Wednesday’s computer glitch is turning out to be a costly one. The technical problem that led to wild price swings for nearly 150 stocks on the New York Stock Exchange will cost Knight Capital Group $440 million.
Knight's stock plunged for a second day, erasing 70 percent of its value from two days ago. The company also said it is pursuing ways to raise money to fund the expense, raising questions about the firm's viability.
Knight's embattled CEO Thomas Joyce appeared publicly for the first time Thursday to defend his firm in the aftermath of the trading disaster.
"You cannot keep people from doing stupid things," Joyce said in an interview on Bloomberg Television. "That is what happens when you have a culture of risk."
But some see it less as a culture of risk and more the nature of high speed trading.
“This stock market is you know to a large degree a real wild west, people are operating on their own, regulators don’t have a great window into what’s happening on the sort of nanosecond level where the market’s really operating,” Nathaniel Popper, a reporter for The New York Times, explained.
For more on this story, listen to Soterios Johnson's interview with Nathaniel Popper of the New York Times.
Knight, which is a brokerage firm based across the Hudson River in Jersey City, NJ, is a so called “market maker,” a Wall Street middle-man. It uses computers to make high speed trades and new software apparently led to the stock price snafus which sent erroneous orders.
In the two days since the glitch occurred, Knight's stock has fallen to $3.14 from $10.33 on Tuesday. Knight takes orders from brokers like ETrade and TD Ameritrade and routes them to the exchanges where shares are traded.
For investors, it was the latest breakdown in the increasingly complicated electronic systems that run stock trading. Those systems have been showing signs of strain as more traders and big investment firms use powerful computers to carry out trades in mere fractions of a second.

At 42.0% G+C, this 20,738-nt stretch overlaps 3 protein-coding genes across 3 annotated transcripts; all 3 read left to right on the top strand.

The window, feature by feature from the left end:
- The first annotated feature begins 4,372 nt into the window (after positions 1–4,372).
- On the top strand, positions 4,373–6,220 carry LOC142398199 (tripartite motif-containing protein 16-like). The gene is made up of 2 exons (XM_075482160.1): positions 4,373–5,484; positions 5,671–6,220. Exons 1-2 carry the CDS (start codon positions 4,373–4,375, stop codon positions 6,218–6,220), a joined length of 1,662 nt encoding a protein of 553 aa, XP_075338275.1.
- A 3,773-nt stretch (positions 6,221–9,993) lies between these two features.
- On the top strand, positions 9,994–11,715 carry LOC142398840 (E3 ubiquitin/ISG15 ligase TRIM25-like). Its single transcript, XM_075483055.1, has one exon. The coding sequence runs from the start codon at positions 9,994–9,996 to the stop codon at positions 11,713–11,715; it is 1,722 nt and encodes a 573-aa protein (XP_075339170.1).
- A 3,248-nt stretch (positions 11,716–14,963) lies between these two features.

These trading issues have become so problematic and frequent that many experts believe they have shaken investors' faith in markets, especially after the deep losses they suffered during the financial crisis and the recession that followed. As a result, many small investors have been fleeing the stock market.
"It's speaking to the lack of trust that retail investors have with Wall Street," Dave Abate, senior wealth adviser at Strategic Wealth Partners in Seven Hills, Ohio, said. "Firms are getting punished whenever there is any hint of an error or a situation where the little guy is possibly being taken advantage of. I think there's just zero tolerance for that."
The latest disruption came in May, when technical problems on the Nasdaq stock market marred Facebook's debut as a public company, preventing some investors from knowing if they'd bought shares or being able to sell them.
The most visible and chaotic malfunctions occurred in May 2010, when the Dow Jones industrial average dropped nearly 600 points in five minutes, an event that was dubbed the "flash crash." The problem at that time was also traced to technical glitches.
In the 26 months since the flash crash, there have been inflows of money from retail investors in only six months. The total net outflow of money over that period from stock funds was $172 billion, according to fund consultant Strategic Insight.
This glitch is an ironic embarrassment for Knight's CEO Joyce, who publicly criticized Nasdaq for the problems with Facebook's initial public offering.